Mary Branson is best known for her large scale conceptual light sculptures and installations, particularly the iconic ‘New Dawn’ 2016 sculpture in the Houses of Parliament, which celebrates the centenary of the Suffrage movement and is the first permanent piece of contemporary abstract art in the Palace of Westminster.

She has created light and sound works for the London 2012 Olympics, Royal Holloway University and most recently ‘Harvest’ a huge site specific installation at Box Hill Surrey in collaboration with Surrey Hills and the National Trust, highlighting the plight of farmers facing climate change.

Her current work, ‘Ladders of Light – A New Artist’s Constitution’ opens in Salisbury Cathedral in 2019.

She is an award-winning print maker, a choreographer for a number of performance and dance events, and a mentor and public speaker, having lately returned from a lecture tour to New York and Washington.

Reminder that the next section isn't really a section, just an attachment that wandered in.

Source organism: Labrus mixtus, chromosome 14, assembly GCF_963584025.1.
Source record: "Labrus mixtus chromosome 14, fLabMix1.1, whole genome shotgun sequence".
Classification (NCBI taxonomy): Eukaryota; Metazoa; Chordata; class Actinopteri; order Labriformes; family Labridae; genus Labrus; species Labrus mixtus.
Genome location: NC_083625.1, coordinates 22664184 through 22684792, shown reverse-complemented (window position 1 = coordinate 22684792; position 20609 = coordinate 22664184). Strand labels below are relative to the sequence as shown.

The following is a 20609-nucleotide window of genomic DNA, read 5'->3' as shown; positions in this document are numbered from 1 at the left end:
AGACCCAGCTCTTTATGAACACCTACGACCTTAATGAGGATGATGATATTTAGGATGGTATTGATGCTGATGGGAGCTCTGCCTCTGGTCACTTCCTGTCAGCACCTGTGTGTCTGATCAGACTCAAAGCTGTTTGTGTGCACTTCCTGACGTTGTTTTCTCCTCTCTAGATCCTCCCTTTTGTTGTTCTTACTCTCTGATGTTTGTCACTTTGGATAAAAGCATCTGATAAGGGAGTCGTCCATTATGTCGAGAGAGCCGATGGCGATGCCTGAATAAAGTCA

Using familiar objects and materials, and experimenting with scale, light, colour and multiplicity, Branson wants to form new environments that are stimulating, playful, and questioning of the existing polemics concerning art and the space it inhabits. 

Branson enjoys the challenge of using landscape and architecture as a backdrop to site-determined pieces. She often works with teams of volunteers to help her realise her ambitious uses of scale and finds the shared ownership of the community as an important part of her artistic process. 

She has held a number of artistic residencies, including for Parliament, the British Council, Crisis and HM Prison service, where she led an art group for women life prisoners. 

As many of her installations are temporary, Mary’s projects can encompass elements of performance, photography, film and sound as forms of documentation. She also produces smaller scale works in glass and ceramics. 

Mary lives and works in Surrey. She received a first-class honours degree in Fine Art from the Surrey Institute in 2002, followed by an MA in Art and Space at Kingston University in 2004. 

Mary is currently working on a series of large-scale pieces for various locations around the UK.